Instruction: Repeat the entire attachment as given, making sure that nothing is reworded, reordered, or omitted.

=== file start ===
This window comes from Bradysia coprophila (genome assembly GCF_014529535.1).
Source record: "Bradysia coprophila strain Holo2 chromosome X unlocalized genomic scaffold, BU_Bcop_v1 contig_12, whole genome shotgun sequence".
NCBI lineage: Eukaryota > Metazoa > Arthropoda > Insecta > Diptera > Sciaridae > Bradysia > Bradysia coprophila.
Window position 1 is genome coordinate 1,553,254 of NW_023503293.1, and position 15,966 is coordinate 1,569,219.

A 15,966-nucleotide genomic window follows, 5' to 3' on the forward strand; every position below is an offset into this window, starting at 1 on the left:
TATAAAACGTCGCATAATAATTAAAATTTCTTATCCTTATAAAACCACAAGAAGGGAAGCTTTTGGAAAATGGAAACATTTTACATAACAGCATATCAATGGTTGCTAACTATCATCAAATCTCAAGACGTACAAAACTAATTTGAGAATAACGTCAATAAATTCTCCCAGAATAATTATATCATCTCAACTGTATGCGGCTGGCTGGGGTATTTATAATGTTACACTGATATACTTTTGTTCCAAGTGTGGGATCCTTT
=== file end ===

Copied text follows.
This window comes from Bradysia coprophila (genome assembly GCF_014529535.1).
Source record: "Bradysia coprophila strain Holo2 chromosome X unlocalized genomic scaffold, BU_Bcop_v1 contig_12, whole genome shotgun sequence".
NCBI lineage: Eukaryota > Metazoa > Arthropoda > Insecta > Diptera > Sciaridae > Bradysia > Bradysia coprophila.
Window position 1 is genome coordinate 1,553,254 of NW_023503293.1, and position 15,966 is coordinate 1,569,219.

A 15,966-nucleotide genomic window follows, 5' to 3' on the forward strand; every position below is an offset into this window, starting at 1 on the left:
TATAAAACGTCGCATAATAATTAAAATTTCTTATCCTTATAAAACCACAAGAAGGGAAGCTTTTGGAAAATGGAAACATTTTACATAACAGCATATCAATGGTTGCTAACTATCATCAAATCTCAAGACGTACAAAACTAATTTGAGAATAACGTCAATAAATTCTCCCAGAATAATTATATCATCTCAACTGTATGCGGCTGGCTGGGGTATTTATAATGTTACACTGATATACTTTTGTTCCAAGTGTGGGATCCTTT